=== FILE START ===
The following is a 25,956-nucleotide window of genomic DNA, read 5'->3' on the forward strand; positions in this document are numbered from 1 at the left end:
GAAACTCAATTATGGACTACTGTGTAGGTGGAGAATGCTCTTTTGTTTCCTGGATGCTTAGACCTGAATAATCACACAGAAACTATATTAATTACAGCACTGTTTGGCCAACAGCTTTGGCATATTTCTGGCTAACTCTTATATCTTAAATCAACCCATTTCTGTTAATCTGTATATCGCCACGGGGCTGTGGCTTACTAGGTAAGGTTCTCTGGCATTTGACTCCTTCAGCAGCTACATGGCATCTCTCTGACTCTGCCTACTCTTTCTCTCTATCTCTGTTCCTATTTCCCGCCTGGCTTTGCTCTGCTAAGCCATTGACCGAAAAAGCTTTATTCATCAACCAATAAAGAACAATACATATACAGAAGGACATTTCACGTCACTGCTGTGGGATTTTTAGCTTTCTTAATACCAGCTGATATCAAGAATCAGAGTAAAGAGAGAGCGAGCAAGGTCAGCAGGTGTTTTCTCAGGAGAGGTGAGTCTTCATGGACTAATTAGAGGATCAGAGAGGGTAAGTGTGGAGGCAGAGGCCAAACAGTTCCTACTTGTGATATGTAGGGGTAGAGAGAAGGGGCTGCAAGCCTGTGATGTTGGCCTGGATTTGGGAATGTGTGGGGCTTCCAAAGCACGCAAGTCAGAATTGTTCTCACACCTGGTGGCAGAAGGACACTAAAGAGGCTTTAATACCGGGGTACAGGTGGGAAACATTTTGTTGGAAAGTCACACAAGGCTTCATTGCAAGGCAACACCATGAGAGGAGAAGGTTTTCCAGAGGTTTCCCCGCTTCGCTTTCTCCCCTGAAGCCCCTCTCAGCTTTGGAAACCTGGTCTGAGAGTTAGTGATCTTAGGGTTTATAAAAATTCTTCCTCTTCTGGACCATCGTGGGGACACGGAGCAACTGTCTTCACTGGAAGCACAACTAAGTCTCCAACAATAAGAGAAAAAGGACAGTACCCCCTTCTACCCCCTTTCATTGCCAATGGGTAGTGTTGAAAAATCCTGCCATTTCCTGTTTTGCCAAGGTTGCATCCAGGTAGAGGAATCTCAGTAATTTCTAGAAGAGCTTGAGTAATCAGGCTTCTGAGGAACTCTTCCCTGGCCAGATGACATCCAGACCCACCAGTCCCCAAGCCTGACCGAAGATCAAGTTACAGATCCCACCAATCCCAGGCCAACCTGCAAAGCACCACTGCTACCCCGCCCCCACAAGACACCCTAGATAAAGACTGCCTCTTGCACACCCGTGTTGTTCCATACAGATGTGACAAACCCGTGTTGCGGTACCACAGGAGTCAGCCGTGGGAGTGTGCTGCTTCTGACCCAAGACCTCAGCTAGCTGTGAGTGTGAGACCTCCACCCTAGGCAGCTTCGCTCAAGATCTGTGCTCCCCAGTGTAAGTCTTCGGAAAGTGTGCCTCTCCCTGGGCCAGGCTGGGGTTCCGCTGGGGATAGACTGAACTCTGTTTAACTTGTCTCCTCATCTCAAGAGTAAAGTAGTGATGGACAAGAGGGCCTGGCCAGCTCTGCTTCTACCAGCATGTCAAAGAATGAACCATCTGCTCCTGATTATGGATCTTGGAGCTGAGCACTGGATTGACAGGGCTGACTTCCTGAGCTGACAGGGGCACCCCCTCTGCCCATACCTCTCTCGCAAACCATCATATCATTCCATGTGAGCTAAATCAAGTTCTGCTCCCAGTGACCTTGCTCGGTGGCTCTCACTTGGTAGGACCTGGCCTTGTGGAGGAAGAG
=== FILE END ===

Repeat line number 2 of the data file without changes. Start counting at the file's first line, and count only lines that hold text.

GAAACTCAATTATGGACTACTGTGTAGGTGGAGAATGCTCTTTTGTTTCCTGGATGCTTAGACCTGAATAATCACACAGAAACTATATTAATTACAGCACTGTTTGGCCAACAGCTTTGGCATATTTCTGGCTAACTCTTATATCTTAAATCAACCCATTTCTGTTAATCTGTATATCGCCACGGGGCTGTGGCTTACTAGGTAAGGTTCTCTGGCATTTGACTCCTTCAGCAGCTACATGGCATCTCTCTGACTCTGCCTACTCTTTCTCTCTATCTCTGTTCCTATTTCCCGCCTGGCTTTGCTCTGCTAAGCCATTGACCGAAAAAGCTTTATTCATCAACCAATAAAGAACAATACATATACAGAAGGACATTTCACGTCACTGCTGTGGGATTTTTAGCTTTCTTAATACCAGCTGATATCAAGAATCAGAGTAAAGAGAGAGCGAGCAAGGTCAGCAGGTGTTTTCTCAGGAGAGGTGAGTCTTCATGGACTAATTAGAGGATCAGAGAGGGTAAGTGTGGAGGCAGAGGCCAAACAGTTCCTACTTGTGATATGTAGGGGTAGAGAGAAGGGGCTGCAAGCCTGTGATGTTGGCCTGGATTTGGGAATGTGTGGGGCTTCCAAAGCACGCAAGTCAGAATTGTTCTCACACCTGGTGGCAGAAGGACACTAAAGAGGCTTTAATACCGGGGTACAGGTGGGAAACATTTTGTTGGAAAGTCACACAAGGCTTCATTGCAAGGCAACACCATGAGAGGAGAAGGTTTTCCAGAGGTTTCCCCGCTTCGCTTTCTCCCCTGAAGCCCCTCTCAGCTTTGGAAACCTGGTCTGAGAGTTAGTGATCTTAGGGTTTATAAAAATTCTTCCTCTTCTGGACCATCGTGGGGACACGGAGCAACTGTCTTCACTGGAAGCACAACTAAGTCTCCAACAATAAGAGAAAAAGGACAGTACCCCCTTCTACCCCCTTTCATTGCCAATGGGTAGTGTTGAAAAATCCTGCCATTTCCTGTTTTGCCAAGGTTGCATCCAGGTAGAGGAATCTCAGTAATTTCTAGAAGAGCTTGAGTAATCAGGCTTCTGAGGAACTCTTCCCTGGCCAGATGACATCCAGACCCACCAGTCCCCAAGCCTGACCGAAGATCAAGTTACAGATCCCACCAATCCCAGGCCAACCTGCAAAGCACCACTGCTACCCCGCCCCCACAAGACACCCTAGATAAAGACTGCCTCTTGCACACCCGTGTTGTTCCATACAGATGTGACAAACCCGTGTTGCGGTACCACAGGAGTCAGCCGTGGGAGTGTGCTGCTTCTGACCCAAGACCTCAGCTAGCTGTGAGTGTGAGACCTCCACCCTAGGCAGCTTCGCTCAAGATCTGTGCTCCCCAGTGTAAGTCTTCGGAAAGTGTGCCTCTCCCTGGGCCAGGCTGGGGTTCCGCTGGGGATAGACTGAACTCTGTTTAACTTGTCTCCTCATCTCAAGAGTAAAGTAGTGATGGACAAGAGGGCCTGGCCAGCTCTGCTTCTACCAGCATGTCAAAGAATGAACCATCTGCTCCTGATTATGGATCTTGGAGCTGAGCACTGGATTGACAGGGCTGACTTCCTGAGCTGACAGGGGCACCCCCTCTGCCCATACCTCTCTCGCAAACCATCATATCATTCCATGTGAGCTAAATCAAGTTCTGCTCCCAGTGACCTTGCTCGGTGGCTCTCACTTGGTAGGACCTGGCCTTGTGGAGGAAGAG